If Jaws were a sports team, we’d have the makings of a dynasty. For the second year in a row, the fabled tow-in spot on Maui’s North Shore produced the biggest wave of the winter for the Billabong XXL Global Big Wave Awards. Unlike last year, when a mysto French reef almost upstaged tow surfing’s original superspot, it was all about Jaws in 2004. Not only did a seismic Jan. 10 swell produce the winter’s top three contenders, the winning wave — ridden by 42-year-old Jaws pioneer Pete Cabrinha — shattered the official record for the biggest wave ever ridden. “I hadn’t looked at the number,” Cabrinha told a crowd of 1500+ Friday night at the Grove in Anaheim. “That’ll buy a few bars of wax.”

Seventy-thousand of ’em, to be exact. The estimated face height of his behemoth left — 70 feet — means he outsized the current record holder Carlos Burle for his 68-footer at Mav’s in 2001. The craziest thing about Pete’s cartoon-like ride? It was his first one of the morning, just after he told his partner, Rush Randle, to tow him into a “little warm-up wave.” “Most people go right at Jaws,” he added, “but on this day some of the lefts looked bigger and cleaner so that’s the way I went.”

While Maui up-and-comer Ian Walsh and Brazil’s Danilo Couto rounded out the top three with rights, one can’t help but ask: what if Laird had entered the XXL this year? Would his massive left on the same day have outdone Cabrinha’s? “We ask Laird to enter every year,” says Billabong XXL director Bill Sharp. “And we’ve never really gotten a straight answer on why he declines to participate.”With the other possible “biggest wave of the winter” out of the way, the judges’ colorful debate last Wednesday was more about methodology than the winner. The panel, including big-wave heroes Mike Parsons and Flippy Hoffman, SURFING’s Larry “Flame” Moore and Evan Slater, Surfer’s Sam George and Chris Mauro, Surfline’s Adam Wright and TW Surf’s Pete Taras, still can’t decide what measuring tool works best: the calipers or the gut. The calipers, of course, enabled the crew to estimate the height of the surfer in relation to the wave and come up with a number (although some judges suggested our estimates are as precise as the Hawaiian scale). The gut, on the other hand, tends to be accurate but vague (people want more explanation than grunts and hoots). In this case, though, both methods came to the same conclusion: Pete Cabrinha’s wave was at least eight feet bigger than the others.

The Monster Biggest Paddle-In Award wasn’t so obvious. With no substantial entries from the massive Jan. 10 swell in Hawaii, the judges dealt with a medium-big day at Maverick’s on Dec. 17 and Greg Long’s winning wave at Dungeons last June. Dungeons is like Todos. It’s a big wave that shoots big — every inch of the face height shows up in the photos. Maverick’s is the opposite: something about that lurching ledge and long, slopey bottom that makes a 20-foot macker look like 12-foot Sunset. Zach Wormhoudt was the surfer of the day on Dec. 17, and the video proves it with his free-fall stone-skip drop and perfect landing. The photo isn’t so obvious — until you measure Ken “Skindog” Collins’ 10-foot gun displayed perfectly upright in the face. Break out the calipers, come up with a measurement of 40-plus and see that it is a bigger wave than Long’s — even if it doesn’t look it. “The weird thing is,” says Zach, who’s now $5,000 richer thanks to the XXL Awards, “I’ve caught waves three times that size at Mav’s. I guess it was just a slow year.”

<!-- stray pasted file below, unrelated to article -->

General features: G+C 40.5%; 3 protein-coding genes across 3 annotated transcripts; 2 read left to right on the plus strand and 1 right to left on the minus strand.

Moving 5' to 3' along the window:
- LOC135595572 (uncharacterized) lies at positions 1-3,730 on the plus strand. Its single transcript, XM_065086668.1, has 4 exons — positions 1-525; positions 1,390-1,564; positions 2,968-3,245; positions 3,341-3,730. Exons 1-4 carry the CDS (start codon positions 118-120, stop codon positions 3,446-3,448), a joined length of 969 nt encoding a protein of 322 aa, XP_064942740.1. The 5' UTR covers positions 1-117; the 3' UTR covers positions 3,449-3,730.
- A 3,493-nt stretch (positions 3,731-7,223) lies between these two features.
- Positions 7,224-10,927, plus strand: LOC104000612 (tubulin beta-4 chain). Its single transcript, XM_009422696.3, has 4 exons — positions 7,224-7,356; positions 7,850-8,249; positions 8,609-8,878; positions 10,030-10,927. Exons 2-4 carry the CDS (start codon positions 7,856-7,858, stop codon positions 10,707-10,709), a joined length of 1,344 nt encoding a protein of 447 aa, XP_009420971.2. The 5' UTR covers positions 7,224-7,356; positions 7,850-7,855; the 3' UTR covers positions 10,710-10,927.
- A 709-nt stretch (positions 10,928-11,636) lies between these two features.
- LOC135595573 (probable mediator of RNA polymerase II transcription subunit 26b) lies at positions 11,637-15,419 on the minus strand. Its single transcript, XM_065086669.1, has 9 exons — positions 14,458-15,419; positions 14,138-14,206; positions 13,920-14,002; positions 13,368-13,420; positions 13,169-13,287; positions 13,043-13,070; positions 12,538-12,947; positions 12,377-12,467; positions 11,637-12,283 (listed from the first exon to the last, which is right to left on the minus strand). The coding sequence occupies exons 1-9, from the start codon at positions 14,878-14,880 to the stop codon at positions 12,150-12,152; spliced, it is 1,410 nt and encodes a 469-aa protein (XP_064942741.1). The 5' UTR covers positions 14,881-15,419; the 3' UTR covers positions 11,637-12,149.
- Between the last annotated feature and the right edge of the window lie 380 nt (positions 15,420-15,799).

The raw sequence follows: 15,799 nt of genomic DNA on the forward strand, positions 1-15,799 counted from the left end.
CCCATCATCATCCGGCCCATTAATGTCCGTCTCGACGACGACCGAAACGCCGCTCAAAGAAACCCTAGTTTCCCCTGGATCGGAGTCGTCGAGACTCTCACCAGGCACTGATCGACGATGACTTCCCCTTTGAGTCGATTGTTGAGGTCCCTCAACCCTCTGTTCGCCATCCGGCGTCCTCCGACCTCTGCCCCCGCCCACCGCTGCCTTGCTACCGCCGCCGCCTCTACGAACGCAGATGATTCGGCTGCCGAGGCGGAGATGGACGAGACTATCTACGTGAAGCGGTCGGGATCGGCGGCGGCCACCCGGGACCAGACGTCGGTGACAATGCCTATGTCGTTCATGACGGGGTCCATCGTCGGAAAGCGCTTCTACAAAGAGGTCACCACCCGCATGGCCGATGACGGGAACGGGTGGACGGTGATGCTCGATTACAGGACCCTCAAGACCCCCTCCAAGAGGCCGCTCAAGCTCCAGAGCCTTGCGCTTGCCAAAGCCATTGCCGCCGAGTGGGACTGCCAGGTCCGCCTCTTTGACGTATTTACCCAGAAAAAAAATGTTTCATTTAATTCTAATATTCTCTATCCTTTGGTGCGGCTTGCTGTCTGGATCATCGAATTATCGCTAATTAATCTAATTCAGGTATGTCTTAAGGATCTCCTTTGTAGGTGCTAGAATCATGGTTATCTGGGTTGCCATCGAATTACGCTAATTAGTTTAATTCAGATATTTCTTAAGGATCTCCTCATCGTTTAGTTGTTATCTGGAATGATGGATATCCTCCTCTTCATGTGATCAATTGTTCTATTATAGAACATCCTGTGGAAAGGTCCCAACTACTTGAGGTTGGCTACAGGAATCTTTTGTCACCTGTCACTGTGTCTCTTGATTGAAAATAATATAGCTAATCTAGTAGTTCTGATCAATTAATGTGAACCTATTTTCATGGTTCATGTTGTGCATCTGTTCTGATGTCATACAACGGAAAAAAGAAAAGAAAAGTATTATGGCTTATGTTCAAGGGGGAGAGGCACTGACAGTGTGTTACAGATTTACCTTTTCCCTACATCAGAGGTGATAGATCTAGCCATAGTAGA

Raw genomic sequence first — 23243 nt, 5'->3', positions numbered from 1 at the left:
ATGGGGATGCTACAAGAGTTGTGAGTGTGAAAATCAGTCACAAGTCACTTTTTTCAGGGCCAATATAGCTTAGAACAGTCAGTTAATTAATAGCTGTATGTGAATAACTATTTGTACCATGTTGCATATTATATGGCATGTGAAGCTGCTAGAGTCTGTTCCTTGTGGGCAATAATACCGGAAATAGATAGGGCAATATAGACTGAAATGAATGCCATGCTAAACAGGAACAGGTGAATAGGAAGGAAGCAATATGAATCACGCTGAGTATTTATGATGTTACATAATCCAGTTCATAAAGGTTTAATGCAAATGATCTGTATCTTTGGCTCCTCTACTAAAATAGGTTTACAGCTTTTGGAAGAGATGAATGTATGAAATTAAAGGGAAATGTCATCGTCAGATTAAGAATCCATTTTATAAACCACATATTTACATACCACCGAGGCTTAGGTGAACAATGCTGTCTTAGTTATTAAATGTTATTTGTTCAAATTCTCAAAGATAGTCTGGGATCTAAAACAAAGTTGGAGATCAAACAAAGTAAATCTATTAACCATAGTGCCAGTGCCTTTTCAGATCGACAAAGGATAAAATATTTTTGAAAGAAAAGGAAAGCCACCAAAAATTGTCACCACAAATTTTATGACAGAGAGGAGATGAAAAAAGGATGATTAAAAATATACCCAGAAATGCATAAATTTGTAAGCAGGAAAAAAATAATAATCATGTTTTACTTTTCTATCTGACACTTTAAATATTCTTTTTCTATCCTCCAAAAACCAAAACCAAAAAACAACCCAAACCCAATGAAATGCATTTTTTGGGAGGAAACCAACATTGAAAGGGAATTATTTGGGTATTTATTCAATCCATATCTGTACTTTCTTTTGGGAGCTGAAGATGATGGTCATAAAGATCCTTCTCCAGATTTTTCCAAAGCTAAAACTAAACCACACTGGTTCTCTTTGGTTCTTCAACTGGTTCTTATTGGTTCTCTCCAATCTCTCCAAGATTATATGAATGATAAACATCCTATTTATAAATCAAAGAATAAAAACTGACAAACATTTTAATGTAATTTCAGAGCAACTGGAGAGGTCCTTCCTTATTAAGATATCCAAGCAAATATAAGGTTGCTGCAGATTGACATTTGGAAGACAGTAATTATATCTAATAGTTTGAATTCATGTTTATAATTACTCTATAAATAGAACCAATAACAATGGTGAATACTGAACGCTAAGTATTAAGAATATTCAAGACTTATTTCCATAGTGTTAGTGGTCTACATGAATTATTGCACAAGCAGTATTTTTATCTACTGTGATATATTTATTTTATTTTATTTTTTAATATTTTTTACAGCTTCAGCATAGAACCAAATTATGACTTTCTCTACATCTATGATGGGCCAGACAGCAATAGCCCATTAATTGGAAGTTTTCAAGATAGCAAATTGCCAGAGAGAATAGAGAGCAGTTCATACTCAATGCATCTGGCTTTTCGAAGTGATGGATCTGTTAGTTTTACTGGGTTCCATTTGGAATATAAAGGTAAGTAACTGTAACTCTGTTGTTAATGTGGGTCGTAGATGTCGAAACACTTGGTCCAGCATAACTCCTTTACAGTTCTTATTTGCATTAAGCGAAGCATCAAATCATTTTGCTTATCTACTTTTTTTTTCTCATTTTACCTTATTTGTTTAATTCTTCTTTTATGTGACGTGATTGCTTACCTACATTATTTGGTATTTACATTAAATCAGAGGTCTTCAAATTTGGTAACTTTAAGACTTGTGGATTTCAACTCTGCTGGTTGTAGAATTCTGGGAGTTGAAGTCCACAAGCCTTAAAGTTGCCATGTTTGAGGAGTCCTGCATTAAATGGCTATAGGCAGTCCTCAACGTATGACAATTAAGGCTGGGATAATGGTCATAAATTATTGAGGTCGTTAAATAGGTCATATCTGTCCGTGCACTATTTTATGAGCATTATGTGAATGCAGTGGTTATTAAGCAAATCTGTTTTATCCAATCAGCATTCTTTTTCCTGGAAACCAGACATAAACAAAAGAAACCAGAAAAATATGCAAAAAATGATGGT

Greg Long may have just missed out in both the Paddle and Overall categories (his Cortes bomb came in fourth overall), but he was the clear candidate for the Surfline/Jay Moriarity Best Overall Performance Award. Greg is of the Jay mold: soft-spoken, eternally stoked and passionate about big-wave riding. He proved that this past year with a win at the Red Bull event at Dungeons (where he split the prizemoney with his fellow finalists) and for his heroic session at Cortes in mid December with brother Rusty, Mike Parsons and Brad Gerlach. “There’s no better guy to win this award,” said Parsons. “He’s what big-wave riding is all about.”The last award was also an easy one to call. When you think of monster tubes, you only think of one spot and, this year, one wave: Malik Joyeaux at Teahupo’o. Friend and sometimes-partner Raimana {{{Van}}} Bastolaer accepted Malik’s Monster Biggest Tube of the Year award at the Grove, then later told us we’re guaranteed to see his home spot bigger. “We’ve only been on those huge swells for the past couple of years,” he said. “Just wait until that really big one comes.”Which has always been the beauty of the Billabong XXL Awards. No matter where or when the next big one hits, someone will blow us away with another ride that defies the imagination. All we have to do is wait. — Team SURFING